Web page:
Bandra shuts down
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Bandra shuts down

The suburbs, once rocking with nightlife, is now almost deserted.

entertainment Updated: May 14, 2010 13:40 IST

One night this week at 11pm, a stretch of Bandra that was once buzzing with people, nightlife and cars, was dead. Escobar, until recently the most happening bar in the city, remained shut. A notice stuck on the window declared it had closed “due to a technical error.”

Zenzi, once a popular hang-out for filmi types, models and expats, lies almost empty. The crowd appears to have stopped visiting since the outdoors section was forcibly closed, following a court dispute with a neighbour. Bonobo, only a year and a half old, is shut. Earlier a poster on the lift had stated the bar “had gone on holiday”. Shilpa Shetty’s Royalty hasn’t opened since its launch party. It is understood they had only obtained licenses for the launch party.

Senior police inspector Prakash George said Royalty and Escobar were still waiting for “all their permissions.” Escobar closed down temporarily two weeks ago. According to Damodar Bindal, director of the On Toes restaurant chain, which runs One Above On Toes, in the same building as Escobar, a mob of about 40 residents had stood outside their building on several consecutive nights, two weeks ago, physically preventing cars from entering the lane and stopping valets from parking customers’ cars.

The chaos led to the traffic wardens being called and directing traffic. It was after that that Escobar closed. Disrupting fun “Many cars were violating the one-way restrictions and double-parking on both sides of the lane”, Bindal admits adding, “Bandra is a happening spot and it is dying because of all this. We have valets park the cars in far-off places, but the residents seemed to think we park them on this street.”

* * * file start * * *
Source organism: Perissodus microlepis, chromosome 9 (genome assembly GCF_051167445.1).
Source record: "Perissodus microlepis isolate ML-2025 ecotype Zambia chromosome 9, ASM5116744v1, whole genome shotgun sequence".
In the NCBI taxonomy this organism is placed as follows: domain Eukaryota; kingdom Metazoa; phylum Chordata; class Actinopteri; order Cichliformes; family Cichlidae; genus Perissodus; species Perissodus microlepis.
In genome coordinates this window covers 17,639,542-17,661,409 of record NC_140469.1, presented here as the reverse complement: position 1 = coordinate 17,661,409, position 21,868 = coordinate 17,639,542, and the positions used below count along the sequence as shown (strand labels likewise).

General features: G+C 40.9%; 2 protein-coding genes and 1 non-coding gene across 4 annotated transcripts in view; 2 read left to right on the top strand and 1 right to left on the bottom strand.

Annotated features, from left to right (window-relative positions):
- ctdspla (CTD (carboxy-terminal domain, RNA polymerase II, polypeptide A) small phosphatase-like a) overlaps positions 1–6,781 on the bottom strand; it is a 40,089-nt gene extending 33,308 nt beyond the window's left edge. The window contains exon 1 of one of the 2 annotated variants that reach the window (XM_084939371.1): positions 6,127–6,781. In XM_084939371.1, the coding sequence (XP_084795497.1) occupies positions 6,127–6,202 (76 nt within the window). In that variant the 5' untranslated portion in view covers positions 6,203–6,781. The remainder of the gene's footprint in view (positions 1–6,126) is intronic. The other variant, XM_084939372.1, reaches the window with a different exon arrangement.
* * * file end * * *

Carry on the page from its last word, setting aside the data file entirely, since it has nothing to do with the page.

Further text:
“Our customers don’t congregate outside and we tend to wind down at 11.30 pm, but that is the time that Escobar starts,” he states, explaining how One Above On Toes attracts mostly family crowd. Yet he is opposed to any bar being forced to close. “We have all spent so much money on our businesses and getting the right licenses, so if any of us have to close down, it will be a big blow,” he says.

A spokesman for Escobar says they hope to reopen shortly. He says they had closed down to do some work on their interiors, and then remained closed to sort out the traffic and noise problems out. He adds: “We need a few more days to sort this out. It’s an unfortunate scenario and we want to reopen as soon as possible. We opened in a commercial building on a main road. We have to make sure our operations don’t cause any discomfort to anyone in the neighbourhood.”

Partners at Bonobo and Zenzi, failed to respond to our texts or calls. However, Bonobo partner Sahil Timbadia had earlier said they were merely closing for maintenance, and would reopen soon.Hundreds of residents living in the area are campaigning to have all the bars closed or shifted elsewhere.

Anandini Thakoor, chairperson of the H West Citizens Trust, says: “These places should be shifted to a separate zone where they can have all these activities in one place like the Bandra-Kurla Complex, so residents are not kept awake all night.”She adds, “I made a complaint to R R Patil, the state Home Minister, and he asked the social services to monitor them, which they have done. We don’t want these clubs to open up again. The area is already too congested.” But those once frequenting the bars are furious.

“Most of Bandra is like a ghost town”, asserts filmmaker Suparn Verma. A former regular at Zenzi, he rues, “Now I go to house parties. I went to Zenzi recently and it was like a haunted house. “There is nowhere for couples or young people to go in Mumbai. We are killing the city. People work all day till 9pm and the night is the only time they can go out, and yet there is no nightlife.”

Bandra resident Archana Kapadia, another former Zenzoid (frequent Zenzi visitor) is also upset. The 29-year-old photographer says that Bandra residents are creating a row and fuss over nothing at all.

“We live in a noisy city and there is constant noise. You can’t blame a noisy club around your street for disrupting your peace. There is no peace in Mumbai. As far as parking woes go, that is a constant irk in Mumbai at large,” she opines.

Café Goa Bistro and Bar has reportedly also been consistently in trouble. There have been complaints about noise from the residents who stay above it and some have even complained about a rodent menace in the restaurant’s kitchen. Café Goa owners were unavailable for comment.

First Published: May 14, 2010 12:41 IST